The photo above is for the latest batch of homemade chocolate chip with walnuts and dried apricots. Made exactly as the recipe specifies and you get moist chocolatey treats that draw you in again and again until you finish off the batch. I call it the "new cookie math": 16 cookies are eaten by three people over three days. Person A eats 3 cookies. Person B eats 4 cookies. Does that make person C the biggest cookie hog ever?


Chocolate Chip Cookies with Apricots and Walnuts
Adapted from rebar: the modern cookbook

Makes 28-30 cookies

OFten we substitute (or augment) the dried apricots with dried cranberries. I will cut the amount of brown sugar and chocolate chips depending on how sweet and chocolatey I want them. I get the best results baking on a stoneware cookie tray from Pampered Chef, or using one of those silicone sheets with a regular tray. The bottoms are never ever burned...

1/2 cup unsalted butter
**1 1/2 cups brown sugar
2 eggs
2 tsp vanilla
1/4 cup dried apricots
1 1/2 cups wholewheat flour
1 1/2 tsp baking powder
1/2 tsp salt
1 cup raosted and chopped walnuts
**1 1/2 cups chocolate chips (a good kind)

** I often put less in. 1.5 cups of chocolate chips is ALOT of sugar...


Preheat oven to 350 F. Set aside a cookie sheet lined with parchment paper (to prevent sticking). Cream together butter and sugar until light and fluffy. Add eggs one ata time, blending each one in well before adding the next. Blend in the vanilla and set aside.

Using a food processor, pulse together the apricots with 1/2 cup flour. Chop them up fine and place in a large mixing bowl. Mix in the remaining flour, baking powder and salt. Add the wet mix and stir in the walnuts and chocolate chips.

Drop heaping tablespoonfuls of batter on the cookie sheet, leaving room for spreading. Bake for 9 minutes, rotating the tray halfway through baking. Cool on a wire rack.

Wednesday, April 09, 2008

Family Favorites: Cumin and Sesame Seed Encrusted Salmon

I lost my blogging mojo this week, after a good run this past month. Nothing like a daycare drama to divert your attention and give life a little bit of stress. One week ago, our daycare provider informed us she would not have the space she had promised to our second son (the boo), who will be going to daycare with his brother (the lima bean) when I go back to work. Despite the fact that we have been with her for two years, despite the fact that I have been talking about needing a space FOREVER. We want our two boys together, so there have been lots of converations back and forth, asking why, asking how and talking about what next. No answers yet. I know I'm not writing a lot of details, but that's on purpose. I've been upset and she has been keenly apologetic but it seems that there is nothing she can, or will do. We're stuck between the proverbial rock and hard place.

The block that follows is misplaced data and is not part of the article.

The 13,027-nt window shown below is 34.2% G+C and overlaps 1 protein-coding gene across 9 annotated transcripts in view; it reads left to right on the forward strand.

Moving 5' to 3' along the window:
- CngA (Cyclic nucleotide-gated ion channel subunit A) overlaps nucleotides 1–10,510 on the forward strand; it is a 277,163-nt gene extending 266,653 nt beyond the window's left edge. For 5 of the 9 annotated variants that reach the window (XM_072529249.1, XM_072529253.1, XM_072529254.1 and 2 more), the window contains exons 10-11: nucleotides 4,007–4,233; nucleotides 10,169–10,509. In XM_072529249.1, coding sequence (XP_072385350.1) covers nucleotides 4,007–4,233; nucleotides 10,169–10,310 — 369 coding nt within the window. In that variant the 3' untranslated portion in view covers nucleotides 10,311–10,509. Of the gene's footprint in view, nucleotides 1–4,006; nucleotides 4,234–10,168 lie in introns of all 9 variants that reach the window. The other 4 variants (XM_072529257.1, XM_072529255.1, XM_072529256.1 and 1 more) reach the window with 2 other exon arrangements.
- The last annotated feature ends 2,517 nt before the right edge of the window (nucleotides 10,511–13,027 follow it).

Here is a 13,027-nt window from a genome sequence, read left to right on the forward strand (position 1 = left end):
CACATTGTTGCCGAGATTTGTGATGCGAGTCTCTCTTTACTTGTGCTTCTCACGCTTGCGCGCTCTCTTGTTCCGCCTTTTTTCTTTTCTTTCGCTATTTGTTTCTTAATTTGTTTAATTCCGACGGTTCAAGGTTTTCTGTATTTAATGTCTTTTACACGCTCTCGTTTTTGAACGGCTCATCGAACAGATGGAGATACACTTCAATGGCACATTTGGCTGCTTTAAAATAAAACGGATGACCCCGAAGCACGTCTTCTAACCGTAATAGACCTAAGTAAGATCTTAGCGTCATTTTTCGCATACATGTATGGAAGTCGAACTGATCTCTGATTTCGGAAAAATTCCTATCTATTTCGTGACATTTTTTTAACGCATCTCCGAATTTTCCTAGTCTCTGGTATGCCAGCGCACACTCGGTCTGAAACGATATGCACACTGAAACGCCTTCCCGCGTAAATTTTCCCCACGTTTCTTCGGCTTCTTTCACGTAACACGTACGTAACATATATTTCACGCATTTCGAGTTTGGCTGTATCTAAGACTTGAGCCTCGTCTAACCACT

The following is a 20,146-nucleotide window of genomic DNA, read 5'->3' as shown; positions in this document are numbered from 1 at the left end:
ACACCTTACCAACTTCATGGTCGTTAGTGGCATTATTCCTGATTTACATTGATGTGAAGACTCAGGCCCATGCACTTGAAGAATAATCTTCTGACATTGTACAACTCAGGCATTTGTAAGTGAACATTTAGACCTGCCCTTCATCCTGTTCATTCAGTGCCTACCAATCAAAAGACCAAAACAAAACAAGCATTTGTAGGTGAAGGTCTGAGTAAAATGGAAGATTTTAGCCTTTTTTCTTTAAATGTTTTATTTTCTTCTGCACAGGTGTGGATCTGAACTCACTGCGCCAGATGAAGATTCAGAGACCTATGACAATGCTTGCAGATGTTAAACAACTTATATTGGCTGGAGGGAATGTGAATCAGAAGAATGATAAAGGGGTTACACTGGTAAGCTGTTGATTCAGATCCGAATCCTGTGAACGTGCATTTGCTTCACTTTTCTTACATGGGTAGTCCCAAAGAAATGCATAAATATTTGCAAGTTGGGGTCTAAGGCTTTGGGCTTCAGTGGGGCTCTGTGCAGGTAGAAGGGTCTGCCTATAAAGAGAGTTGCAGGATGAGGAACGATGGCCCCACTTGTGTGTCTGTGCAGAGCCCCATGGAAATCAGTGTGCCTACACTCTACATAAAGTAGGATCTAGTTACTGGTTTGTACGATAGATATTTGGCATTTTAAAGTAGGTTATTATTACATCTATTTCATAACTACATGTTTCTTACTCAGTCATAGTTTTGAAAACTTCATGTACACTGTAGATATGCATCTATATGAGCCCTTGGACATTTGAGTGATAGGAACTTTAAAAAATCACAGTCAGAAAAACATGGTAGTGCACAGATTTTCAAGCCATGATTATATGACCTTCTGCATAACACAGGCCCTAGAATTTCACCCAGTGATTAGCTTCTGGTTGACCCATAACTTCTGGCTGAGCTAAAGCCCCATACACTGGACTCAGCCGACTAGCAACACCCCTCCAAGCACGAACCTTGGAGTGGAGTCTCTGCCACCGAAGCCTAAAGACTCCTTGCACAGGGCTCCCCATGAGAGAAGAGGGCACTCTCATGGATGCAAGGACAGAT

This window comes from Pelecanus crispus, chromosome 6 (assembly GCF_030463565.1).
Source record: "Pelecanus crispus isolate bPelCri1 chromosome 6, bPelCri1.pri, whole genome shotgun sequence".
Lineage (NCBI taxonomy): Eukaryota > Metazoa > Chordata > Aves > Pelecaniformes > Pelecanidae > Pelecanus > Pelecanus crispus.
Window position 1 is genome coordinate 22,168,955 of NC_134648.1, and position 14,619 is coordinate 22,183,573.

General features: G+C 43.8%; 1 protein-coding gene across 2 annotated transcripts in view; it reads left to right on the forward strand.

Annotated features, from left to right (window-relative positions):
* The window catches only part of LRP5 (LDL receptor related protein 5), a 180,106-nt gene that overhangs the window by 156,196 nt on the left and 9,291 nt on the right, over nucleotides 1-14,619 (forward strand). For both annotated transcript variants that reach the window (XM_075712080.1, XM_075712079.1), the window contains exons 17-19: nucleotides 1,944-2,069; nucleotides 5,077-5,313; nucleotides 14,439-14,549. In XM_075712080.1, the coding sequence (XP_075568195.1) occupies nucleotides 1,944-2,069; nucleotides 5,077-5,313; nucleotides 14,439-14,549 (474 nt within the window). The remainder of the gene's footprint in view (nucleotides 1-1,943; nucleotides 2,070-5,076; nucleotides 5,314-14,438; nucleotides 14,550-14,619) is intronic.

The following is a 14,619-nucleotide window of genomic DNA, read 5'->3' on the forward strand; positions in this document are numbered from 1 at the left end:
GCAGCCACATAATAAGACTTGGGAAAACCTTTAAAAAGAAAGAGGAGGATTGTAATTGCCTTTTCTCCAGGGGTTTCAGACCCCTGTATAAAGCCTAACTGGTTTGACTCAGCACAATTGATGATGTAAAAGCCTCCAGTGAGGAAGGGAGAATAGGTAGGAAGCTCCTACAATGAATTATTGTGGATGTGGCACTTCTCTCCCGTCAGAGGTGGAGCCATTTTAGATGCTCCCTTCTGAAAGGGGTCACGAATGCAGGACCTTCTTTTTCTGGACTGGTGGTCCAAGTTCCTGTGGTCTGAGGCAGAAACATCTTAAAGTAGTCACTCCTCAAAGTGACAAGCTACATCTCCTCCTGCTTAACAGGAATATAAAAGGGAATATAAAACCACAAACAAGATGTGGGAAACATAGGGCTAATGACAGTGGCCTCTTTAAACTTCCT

Tonight, however, I was finally able to move forward - I think, in part to the sympathetic ears I had from my running mom friends. And the fact that there are other options popping up here and there, only a week into the new search. Onward!

Cumin and Sesame Seed Encrusted Salmon

Serves 3

I've had this dish in my repetoire for about five years. I can't remember the original source, though I suspect it may have come from a Canadian Living magazine I read at my mother-in-law's house.

It's fast (prep time averages 10 minutes, cooking averages 12 minutes), easy (five ingredients, not including the sides) and tastes fantastic. Even the bean asked for seconds tonight - and as any mother knows, your kids are your toughest critics, so I consider this proof positive.

3x 8 oz salmon filets
2 tbsp mustard a l'ancienne (has the seeds in it)
2 tbsp honey
1 1/2 tbsp cumin seed
1 1/2 sesame seed (brown seed pictured)


Pre-heat oven to 350F. Lay a piece of foil on a cookie sheet. Lay the salmon skin side down.

In one small bowl, mix the mustard and honey together. Brush onto the salmon.

In a second small bowl, mix the seeds together. Sprinkle them over the salmon.

Bake for about 12 minutes, or until the salmon is cooked through and can be lifted off the foil and the skin stays.

Tonight I served it with boiled new potatoes (15 minutes) and a modified version of grilled asparagus with parmesan (recipe courtesy of Kalyn's Kitchen). I boiled the asparagus in water before mixing it with olive oil and sprinkling parmesan on it. I laid it on the same cookie sheet as the salmon to bake in the oven.

And my three year-old lima bean, who is an unwitting witness to this daycare drama? He's a smart cookie, and knows that something is up. He's not sleeping as well, and he's not fussing about leaving mommy at home to go to daycare. On the flipside, he refused to give our provider her standard hug and kiss today when I picked him up. He's a smart cookie, and any changes we make will be hard on him. But he's also resilient, and that's what I'm counting on.

Monday, April 07, 2008

Behind the Scenes

Am I the only one who is constantly tweaking my blog, or do others do it too?